2017 Wine Harvest, a difficult year.

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Healthy chardonnay grapes, left, and sunburned ones. Photographer: Elin McCoy/Bloomberg

January is as good a time as ever to deliver bad news, and many European countries are taking time adding up the tallies of the previous year’s grape harvest and reporting yield’s down as much as 25%. Adverse climatic conditions in 2017, including heavy hailstorms and hard frosts in the spring as well as drought in the summer, caused considerable damage to vineyards all over Europe. The result, most of the wine-growing regions in Europe are had a very low harvest for 2017.

Italian wine body Assoenologi estimated that Italy would see one of its smallest wine harvests for 60 years in 2017, down by 25% on last year, that’s a reduction of roughly 5.5 billion bottles. Things are not much better in France where they have had the worst harvest since 1945, according to France AgriMer, an agency that works with both the industry and government. Wine production to fall by 18% on 2016 after spring frosts ravage vines, but hot summer could deliver top vintages – meaning price increases across the board for low yields but higher quality fruit.

The outlook in Europe’s other large producer is not much better with Spain’s output dropping down 20% from 2016, and in Germany the estimated vintage is down 12%. All in all 2017 proved to be a difficult year in Europe.

Despite wild fires in both California and Oregon the north American harvest is likely to be similar to last year. South Africa saw very small increases in yields, about 1.4%.  In South America, both sides of the Andes were affected to varying degrees by the shift from the wetter El Niño  weather system to the drier conditions associated with La Niña weather system. In Mendoza, Argentina yields were down about 30 percent compared to normal. And in Chile yields were down about 22% due to drought and forest fires. New Zealand also experienced a drop in yeilds by about 9%. Philip Gregan, CEO of New Zealand winegrowers, attributed the smaller harvest of 2017 to wet weather over the summer season. Australia was the only country to undergo modest yield increases at roughly 5% despite a tricky vintage.

The conclusion is that unfortunately the price of your favourite wines will probably increase this year a wineries increase excellar prices to try to cover lower quantities produced.

 

 

 

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Riesling Tasting

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As part of our Summer of Riesling promotion we will be hosting an informal Rielsing tasting in the shop. We will have every style of Riesling from bone dry to super sweet open for tasting. The tasting is Friday 7th July between 5pm-7pm in our shop on Middle Street.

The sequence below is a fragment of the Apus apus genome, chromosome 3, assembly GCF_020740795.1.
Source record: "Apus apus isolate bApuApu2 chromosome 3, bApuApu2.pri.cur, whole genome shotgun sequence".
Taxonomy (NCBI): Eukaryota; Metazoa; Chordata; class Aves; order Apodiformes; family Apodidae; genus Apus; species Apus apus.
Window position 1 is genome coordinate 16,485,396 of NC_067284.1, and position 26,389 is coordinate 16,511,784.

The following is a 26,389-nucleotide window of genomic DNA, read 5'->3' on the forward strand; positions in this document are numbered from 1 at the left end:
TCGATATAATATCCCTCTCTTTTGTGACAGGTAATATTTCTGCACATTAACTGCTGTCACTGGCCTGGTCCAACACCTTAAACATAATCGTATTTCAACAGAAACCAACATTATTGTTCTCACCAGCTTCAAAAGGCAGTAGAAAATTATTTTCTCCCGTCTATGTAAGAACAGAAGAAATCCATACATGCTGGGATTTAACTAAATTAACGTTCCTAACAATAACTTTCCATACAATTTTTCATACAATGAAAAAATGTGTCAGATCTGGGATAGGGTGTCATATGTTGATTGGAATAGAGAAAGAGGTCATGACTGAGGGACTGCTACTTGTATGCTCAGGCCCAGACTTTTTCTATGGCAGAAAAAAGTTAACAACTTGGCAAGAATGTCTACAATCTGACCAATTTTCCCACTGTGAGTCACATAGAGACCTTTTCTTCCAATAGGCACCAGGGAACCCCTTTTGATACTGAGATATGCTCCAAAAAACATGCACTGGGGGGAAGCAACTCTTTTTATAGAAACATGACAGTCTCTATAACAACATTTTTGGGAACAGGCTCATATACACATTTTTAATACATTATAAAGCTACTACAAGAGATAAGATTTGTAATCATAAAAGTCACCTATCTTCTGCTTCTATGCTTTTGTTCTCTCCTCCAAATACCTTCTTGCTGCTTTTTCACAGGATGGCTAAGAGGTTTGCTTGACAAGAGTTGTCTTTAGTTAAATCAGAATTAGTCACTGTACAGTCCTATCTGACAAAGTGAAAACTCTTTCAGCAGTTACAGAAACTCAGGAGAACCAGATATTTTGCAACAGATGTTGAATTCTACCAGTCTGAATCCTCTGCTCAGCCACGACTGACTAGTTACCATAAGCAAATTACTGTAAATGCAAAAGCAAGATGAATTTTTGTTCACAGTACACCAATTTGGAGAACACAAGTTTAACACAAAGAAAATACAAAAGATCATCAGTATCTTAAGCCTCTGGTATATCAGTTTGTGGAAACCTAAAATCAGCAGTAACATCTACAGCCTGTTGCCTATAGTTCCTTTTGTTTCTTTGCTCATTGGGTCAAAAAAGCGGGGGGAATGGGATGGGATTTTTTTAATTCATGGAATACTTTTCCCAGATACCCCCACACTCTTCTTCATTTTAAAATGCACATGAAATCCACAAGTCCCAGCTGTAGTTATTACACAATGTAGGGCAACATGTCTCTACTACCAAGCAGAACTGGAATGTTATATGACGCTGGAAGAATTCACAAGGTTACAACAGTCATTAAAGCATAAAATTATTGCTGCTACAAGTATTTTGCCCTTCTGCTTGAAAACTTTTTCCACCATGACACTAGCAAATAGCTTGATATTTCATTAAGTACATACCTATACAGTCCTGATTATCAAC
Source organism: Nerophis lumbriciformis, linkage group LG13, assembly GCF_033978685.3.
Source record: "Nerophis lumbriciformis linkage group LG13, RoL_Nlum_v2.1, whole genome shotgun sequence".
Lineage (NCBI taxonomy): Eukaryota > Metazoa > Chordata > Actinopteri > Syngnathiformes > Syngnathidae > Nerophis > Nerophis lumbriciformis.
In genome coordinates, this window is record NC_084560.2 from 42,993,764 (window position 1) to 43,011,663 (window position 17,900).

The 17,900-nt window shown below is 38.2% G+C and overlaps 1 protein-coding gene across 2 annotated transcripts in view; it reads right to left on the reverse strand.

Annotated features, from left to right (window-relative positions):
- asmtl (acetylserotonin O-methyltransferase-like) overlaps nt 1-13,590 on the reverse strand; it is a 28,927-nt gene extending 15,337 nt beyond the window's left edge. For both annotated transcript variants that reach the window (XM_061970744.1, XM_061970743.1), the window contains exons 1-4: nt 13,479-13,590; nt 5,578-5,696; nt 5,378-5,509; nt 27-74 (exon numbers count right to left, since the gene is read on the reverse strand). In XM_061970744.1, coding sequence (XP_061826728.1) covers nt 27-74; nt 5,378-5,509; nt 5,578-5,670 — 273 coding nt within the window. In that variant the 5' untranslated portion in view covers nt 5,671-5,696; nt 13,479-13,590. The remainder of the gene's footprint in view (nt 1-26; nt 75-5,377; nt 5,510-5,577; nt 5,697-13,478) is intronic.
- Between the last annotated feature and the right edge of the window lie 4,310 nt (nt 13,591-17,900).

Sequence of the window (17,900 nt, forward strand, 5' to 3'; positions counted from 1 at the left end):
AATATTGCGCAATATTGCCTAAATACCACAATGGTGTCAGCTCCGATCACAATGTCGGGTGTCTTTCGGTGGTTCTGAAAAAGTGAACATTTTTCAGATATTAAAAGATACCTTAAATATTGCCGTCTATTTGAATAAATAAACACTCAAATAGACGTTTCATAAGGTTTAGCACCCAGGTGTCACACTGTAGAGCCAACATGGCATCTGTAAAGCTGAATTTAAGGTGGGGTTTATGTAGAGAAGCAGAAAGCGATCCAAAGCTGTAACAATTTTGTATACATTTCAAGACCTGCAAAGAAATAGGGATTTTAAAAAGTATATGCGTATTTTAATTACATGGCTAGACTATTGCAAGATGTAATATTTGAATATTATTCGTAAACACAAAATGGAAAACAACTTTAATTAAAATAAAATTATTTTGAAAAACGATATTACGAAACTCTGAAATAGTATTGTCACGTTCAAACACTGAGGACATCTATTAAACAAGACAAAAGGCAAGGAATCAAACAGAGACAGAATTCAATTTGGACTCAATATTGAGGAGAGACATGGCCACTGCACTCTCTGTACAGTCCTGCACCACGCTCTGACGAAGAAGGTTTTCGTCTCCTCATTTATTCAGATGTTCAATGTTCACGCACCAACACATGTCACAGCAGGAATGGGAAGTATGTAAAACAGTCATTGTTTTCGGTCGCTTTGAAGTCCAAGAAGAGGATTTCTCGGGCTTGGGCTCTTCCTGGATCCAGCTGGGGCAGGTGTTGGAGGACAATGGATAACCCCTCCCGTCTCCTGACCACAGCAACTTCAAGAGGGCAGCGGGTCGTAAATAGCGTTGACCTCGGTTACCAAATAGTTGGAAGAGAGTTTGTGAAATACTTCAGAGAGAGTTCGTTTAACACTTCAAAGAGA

Call in and try some of our favouite summer whites.

Weingut Hofmann

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Anyone who has called into the shop lately will have noticed we have started moving things about, adding some new wines and removing some others. One of our new additions is Weingut Hofmann from Appenheim in Rheinhessen, about an hour east of Frankfurt. The estate which was mixed agriculture, was converted solely to wine production in 1971 by current winemaker Jurgen Hofmann’s parents. Jurgen produces Riesling, Sauvignon, Pinot Noir and some other german varieties like Silvaner. But it is his Rieslings and Sauvignons that really wowed us.

Grhttps://i0.wp.com/www.schiefer-trifft-muschelkalk.de/en/standards/images/weine/content/Hofmann_Riesling_trocken.jpgapes from the Rotliegend slate soils of the ‘Roter Hang (Red Slope)’ and the limestone dominated soils surrounding Appenheim fuse together in this estate-level Riesling bursting with stony spice and minerality. Aromas of dried apricots and exotic spice dance hand in hand in a racy yet breathtakingly elegant tango. This is an entry-level dry Riesling that will leaving you wanting more.

His Sauvignon Blanc ghttps://i2.wp.com/www.schiefer-trifft-muschelkalk.de/en/standards/images/weine/content/Hofmann_Sauvignon-Blanc.jpgrapes are harvested sequentially from multiple sites as each vineyard reaches its own optimal ripeness. Cool, fresh notes of gooseberry, elderberry, and green asparagus blend with a tropical breeze reminiscent of the variety’s origins — and the small, lively kiwi bird that also calls New Zealand home. This wine is the perfect marriage of Sancerre and Marlborough styles, but from Germany!